Chapter 12: Dispute settlement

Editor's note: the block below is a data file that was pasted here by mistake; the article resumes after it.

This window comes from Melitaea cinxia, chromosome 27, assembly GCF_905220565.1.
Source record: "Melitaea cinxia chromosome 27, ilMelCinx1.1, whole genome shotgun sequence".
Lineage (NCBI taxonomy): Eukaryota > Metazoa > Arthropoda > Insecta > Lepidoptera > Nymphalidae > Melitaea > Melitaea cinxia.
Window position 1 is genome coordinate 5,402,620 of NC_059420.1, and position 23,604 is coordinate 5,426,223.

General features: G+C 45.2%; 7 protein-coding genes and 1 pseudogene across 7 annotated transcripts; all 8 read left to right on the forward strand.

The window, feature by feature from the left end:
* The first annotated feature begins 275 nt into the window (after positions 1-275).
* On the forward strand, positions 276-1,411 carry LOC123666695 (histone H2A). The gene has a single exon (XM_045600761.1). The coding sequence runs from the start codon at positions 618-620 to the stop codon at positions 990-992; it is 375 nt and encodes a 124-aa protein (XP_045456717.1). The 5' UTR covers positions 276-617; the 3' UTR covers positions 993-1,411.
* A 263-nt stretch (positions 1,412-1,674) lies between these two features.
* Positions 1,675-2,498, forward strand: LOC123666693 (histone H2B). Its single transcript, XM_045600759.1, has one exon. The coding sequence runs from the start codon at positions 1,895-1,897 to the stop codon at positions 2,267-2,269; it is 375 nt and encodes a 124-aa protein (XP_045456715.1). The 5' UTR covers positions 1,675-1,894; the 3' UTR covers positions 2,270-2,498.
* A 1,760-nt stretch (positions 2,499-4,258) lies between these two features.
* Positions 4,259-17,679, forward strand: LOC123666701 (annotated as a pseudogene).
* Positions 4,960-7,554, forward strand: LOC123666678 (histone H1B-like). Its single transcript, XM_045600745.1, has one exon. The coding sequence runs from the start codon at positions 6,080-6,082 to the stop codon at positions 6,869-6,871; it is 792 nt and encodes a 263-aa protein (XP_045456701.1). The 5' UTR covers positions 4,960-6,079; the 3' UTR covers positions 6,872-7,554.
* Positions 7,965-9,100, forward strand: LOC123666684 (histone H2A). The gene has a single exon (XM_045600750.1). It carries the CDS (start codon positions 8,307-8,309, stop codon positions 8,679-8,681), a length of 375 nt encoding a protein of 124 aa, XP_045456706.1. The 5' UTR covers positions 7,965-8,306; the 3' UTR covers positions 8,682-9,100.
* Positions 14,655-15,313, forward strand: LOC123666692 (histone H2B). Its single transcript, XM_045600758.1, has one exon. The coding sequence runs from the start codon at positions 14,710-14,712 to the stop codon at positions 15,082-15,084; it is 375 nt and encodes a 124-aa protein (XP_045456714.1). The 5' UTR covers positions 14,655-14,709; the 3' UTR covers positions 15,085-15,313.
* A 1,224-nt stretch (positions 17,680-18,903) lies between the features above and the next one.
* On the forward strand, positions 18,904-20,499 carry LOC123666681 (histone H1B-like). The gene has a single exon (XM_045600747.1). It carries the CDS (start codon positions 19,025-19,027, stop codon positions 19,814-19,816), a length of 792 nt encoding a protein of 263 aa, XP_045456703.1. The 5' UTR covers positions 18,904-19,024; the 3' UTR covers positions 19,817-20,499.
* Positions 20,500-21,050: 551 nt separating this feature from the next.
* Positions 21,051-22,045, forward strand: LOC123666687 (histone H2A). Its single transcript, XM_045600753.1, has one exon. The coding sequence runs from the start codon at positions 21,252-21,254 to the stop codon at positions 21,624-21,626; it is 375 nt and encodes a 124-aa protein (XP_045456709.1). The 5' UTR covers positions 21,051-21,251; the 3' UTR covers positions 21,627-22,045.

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The settlement of disputes is commonly seen as one of the principal function of modern international law. This chapter offers a structured overview of the analytical issues relating to the involvement of cities in international dispute settlement, which has itself taken a functionalist turn in recent decades. It is observed, first, that local authorities cannot bring claims against their own government. The focus then shifts to the possibilities, rare and largely unused, for them to become ‘directly’ involved in dispute settlement in certain domains. The subsequent section examines the role of local authorities in proceedings under EU and domestic law in cases raising questions of international law. Finally, the chapter addresses more commonly known yet likewise under-researched instances of ‘indirect’ participation of local authorities. The conclusion discusses what cities’ engagement with international dispute settlement tells us about international law as a field of practice and academic discipline more generally.

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